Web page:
Wednesday, August 26, 2009

California Senate testimony on Race to the Top

Testimony before the California State Senate on California’s response to the demands of the Duncan Administration Race to the Top.
The Senators asked excellent questions. They probed the real issues.
California Secretary Glenn Thomas made important comments that no teacher was going to be measured by a single test nor a single test score. He asserted that the Race to the Top provided the basic architecture for the re-authorization of the Elementary and Secondary Education Act. He argued for a growth model , a value added approach to measurement. A major demand is “effective support for struggling teachers.” and a second measure is that the state has a process for restructuring of low performing schools.
An argument was made by Jennie Oropeza of the state Department of Finance that funding under Race to the Top will be used to improve the gathering better data. She argued that providing a robust data system will allow policy makers information to make better decisions. Well, perhaps, but developing further data gathering will not improve teaching one step.

If the state wishes to improve schools – as they should- there is a need to assist and support teachers. Developing a “more robust” testing system does not do this.

Lets take an example. If a person has the flu, a nurse takes the person’s temperature. ( Like taking a test.) Taking the students’ temperature does not treat the disease, it does not even treat the symptoms. It only measures the temperature. That is what we are doing with test scores. We are investing in testing, not in treating the problems.

Marty Hittleman of California Federation of Teachers gave testimony on the limits of current testing. The views are well developed here:

There is yet no evidence that the official policy makers understand the problems of testing, of assessment, or with teaching support.

Clear testimony from the Vice President of United Teachers of Los Angeles. And Pat Rucker representative of Calif Teachers Association called for slowing down and developing good schools, not in responding to Race to the Top.

Saturday, August 22, 2009

NEA Slams Obama's School Reform Plan

From Class Struggle: by Jay Mahews. Here's a dispatch from my colleague Nick Anderson on the national education beat:

The nation's largest teachers union sharply attacked President Obama's most significant school improvement initiative on Friday evening, saying that it puts too much emphasis on a "narrow agenda" centered on charter schools and echoes the Bush administration's "top-down approach" to reform.
The National Education Association's criticism of Obama's $4.35 billion "Race to the Top" initiative came nearly a month after the president unveiled the competitive grant program, meant to spur states to move toward teacher performance pay; lift caps on independently operated, publicly funded charter schools; and take other steps to shake up school systems.

Excerpts selected by James Crawford. ELL Advocates.{ See post below}

"Achievement is much more than a test score, but if test scores are still the primary means of assessing student learning, they will continue to get undue weight. ...

"[T]he most prominent research organizations in the United States have confirmed that test-based measures of teacher “effects” are too unstable and too dependent on a range of factors that cannot be adequately disentangled to be used for teacher evaluation, much less for teacher preparation program evaluation. ...

"The use of these measures can also create disincentives for teachers to work with the neediest students—such as special education students and English language learners—whose learning might not validly be assessed on traditional grade-level tests. ...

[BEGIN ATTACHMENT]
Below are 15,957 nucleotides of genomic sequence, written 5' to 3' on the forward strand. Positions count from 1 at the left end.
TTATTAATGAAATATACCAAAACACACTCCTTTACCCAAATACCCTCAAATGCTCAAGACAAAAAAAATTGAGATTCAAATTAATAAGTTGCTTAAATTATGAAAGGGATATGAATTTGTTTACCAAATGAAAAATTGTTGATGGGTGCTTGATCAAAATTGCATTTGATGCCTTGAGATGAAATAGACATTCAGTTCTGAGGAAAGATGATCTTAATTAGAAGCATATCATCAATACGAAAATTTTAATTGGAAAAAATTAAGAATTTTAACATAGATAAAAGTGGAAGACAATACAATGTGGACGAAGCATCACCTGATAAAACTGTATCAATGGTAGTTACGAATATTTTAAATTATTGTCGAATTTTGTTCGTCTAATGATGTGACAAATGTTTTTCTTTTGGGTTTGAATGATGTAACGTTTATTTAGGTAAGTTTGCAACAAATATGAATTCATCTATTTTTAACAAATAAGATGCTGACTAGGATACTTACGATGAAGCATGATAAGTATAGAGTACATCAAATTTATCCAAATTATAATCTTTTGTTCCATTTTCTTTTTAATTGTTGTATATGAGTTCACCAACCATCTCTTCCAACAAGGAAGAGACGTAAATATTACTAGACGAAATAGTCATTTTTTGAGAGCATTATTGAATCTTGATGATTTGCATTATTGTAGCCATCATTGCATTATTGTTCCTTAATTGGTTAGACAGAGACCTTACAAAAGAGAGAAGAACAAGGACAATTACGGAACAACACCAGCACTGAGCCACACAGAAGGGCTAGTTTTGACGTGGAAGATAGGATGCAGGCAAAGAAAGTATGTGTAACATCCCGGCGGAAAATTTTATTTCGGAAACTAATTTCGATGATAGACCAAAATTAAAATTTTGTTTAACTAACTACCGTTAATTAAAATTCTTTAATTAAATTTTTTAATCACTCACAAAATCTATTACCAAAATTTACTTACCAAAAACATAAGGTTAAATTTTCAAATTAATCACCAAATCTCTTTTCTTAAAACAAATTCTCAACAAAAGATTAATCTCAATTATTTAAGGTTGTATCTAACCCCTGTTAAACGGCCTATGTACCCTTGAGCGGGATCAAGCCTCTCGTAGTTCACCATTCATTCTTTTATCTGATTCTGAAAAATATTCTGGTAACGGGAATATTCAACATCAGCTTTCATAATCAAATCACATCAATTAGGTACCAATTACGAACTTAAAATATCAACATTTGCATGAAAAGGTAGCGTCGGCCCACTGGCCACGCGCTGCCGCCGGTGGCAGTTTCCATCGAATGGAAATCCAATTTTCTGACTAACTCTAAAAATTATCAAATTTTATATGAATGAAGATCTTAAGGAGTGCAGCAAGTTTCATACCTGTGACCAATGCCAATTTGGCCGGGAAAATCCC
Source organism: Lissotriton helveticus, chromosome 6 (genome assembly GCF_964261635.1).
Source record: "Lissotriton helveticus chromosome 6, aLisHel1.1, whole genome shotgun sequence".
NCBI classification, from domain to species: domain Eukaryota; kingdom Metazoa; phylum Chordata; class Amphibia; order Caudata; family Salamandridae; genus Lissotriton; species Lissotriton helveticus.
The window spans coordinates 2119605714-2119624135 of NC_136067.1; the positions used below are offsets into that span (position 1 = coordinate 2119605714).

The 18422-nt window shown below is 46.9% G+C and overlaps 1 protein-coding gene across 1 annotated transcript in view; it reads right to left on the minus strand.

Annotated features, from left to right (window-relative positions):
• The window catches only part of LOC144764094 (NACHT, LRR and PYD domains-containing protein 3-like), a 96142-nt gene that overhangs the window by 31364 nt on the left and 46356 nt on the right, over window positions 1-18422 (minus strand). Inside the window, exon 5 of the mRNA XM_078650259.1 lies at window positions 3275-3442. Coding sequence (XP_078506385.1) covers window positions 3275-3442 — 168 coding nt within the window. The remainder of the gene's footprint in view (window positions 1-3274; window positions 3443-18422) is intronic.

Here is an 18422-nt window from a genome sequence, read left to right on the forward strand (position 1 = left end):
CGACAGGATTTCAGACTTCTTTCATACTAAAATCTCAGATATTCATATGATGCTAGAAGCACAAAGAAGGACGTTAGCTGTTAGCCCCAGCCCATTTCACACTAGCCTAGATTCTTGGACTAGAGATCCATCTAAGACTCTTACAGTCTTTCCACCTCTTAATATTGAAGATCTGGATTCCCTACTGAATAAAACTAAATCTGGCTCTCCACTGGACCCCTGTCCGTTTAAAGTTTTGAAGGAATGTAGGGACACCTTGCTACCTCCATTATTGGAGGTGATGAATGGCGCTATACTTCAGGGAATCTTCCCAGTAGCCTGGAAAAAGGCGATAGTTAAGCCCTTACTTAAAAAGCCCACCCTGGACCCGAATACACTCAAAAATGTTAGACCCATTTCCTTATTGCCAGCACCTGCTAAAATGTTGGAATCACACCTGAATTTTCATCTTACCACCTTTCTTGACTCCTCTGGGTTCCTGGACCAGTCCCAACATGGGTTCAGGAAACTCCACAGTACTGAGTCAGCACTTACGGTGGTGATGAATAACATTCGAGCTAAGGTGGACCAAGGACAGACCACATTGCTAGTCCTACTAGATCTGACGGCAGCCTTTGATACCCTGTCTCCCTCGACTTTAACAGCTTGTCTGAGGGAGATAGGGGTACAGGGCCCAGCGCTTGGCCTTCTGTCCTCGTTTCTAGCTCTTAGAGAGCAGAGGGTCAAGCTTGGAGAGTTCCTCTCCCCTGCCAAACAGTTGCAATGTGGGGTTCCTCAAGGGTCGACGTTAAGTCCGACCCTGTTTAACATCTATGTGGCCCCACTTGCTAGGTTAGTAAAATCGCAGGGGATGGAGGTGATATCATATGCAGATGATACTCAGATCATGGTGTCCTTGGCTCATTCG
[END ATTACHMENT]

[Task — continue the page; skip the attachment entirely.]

"We need to offer incentives so that our best teachers teach the students most in need of assistance, not necessarily teach the students most likely to score highest on a standardized test."

To download the 26-page document, go to:

Wednesday, August 19, 2009

Race to the top- A failure in Education

The Honorable Arne Duncan
U.S. Secretary of Education
Washington, DC

Dear Secretary Duncan,

The $4.35 billion Race to the Top Fund presents you with a unique opportunity. By using this program to reward boldness and creativity, you could support a wide range of projects to expand the knowledge base about teaching and learning, fostering valuable innovations in our nation’s schools.

Unfortunately, your proposed priorities for Race to the Top would squander that opportunity by restricting federal funding to a set of preconceived notions about “reform,” which may be ideologically fashionable but are largely unsupported by scientific research.

Our organization is especially concerned by your insistence that standardized test scores be used as part of teacher-compensation systems. In the absence of evidence that such a change would be beneficial, it would be irresponsible – not to mention undemocratic – to force states to bring their laws into conformance with your plan.

As evidence for this mandate, your proposal cites only a handful of economists, far removed from actual classrooms, who were unable to isolate the observable characteristics of effective teachers – “effective” as determined by their students’ test scores. So, the logic goes, why not just evaluate and pay teachers on the basis of those scores rather than on their years of teaching experience or academic credentials?

Perhaps, lacking any background in education, the economists were “observing” in the wrong places and failed to consider the myriad of talents and skills that inspire children to learn. Or maybe their study designs were slanted, consciously or otherwise, to bolster a hypothesis that monetary incentives based on test data are key to improving teacher quality. (Several of the authors are members of the Future of American Education working group at the American Enterprise Institute, which is associated with that position.) Whatever the case, your proposal is based on research that is admittedly inconclusive and on a theory of teacher motivation that remains unproven.

The grant criteria would also place an undue reliance on standardized tests that offer, at best, a blurry snapshot of student progress. For English language learners (ELLs) in particular, such tests are rarely valid or reliable. Because these students cannot fully show what they have learned when assessed in a language they have yet to master, their scores typically lag far behind those of English-proficient peers. If teachers are to be penalized for an “achievement gap” over which they have no control, how many will want to teach ELLs? It is also well established that these children’s progress in speaking, comprehending, reading, and writing English is never a straight-line trajectory.[1] How could any “growth model” fairly accommodate that reality?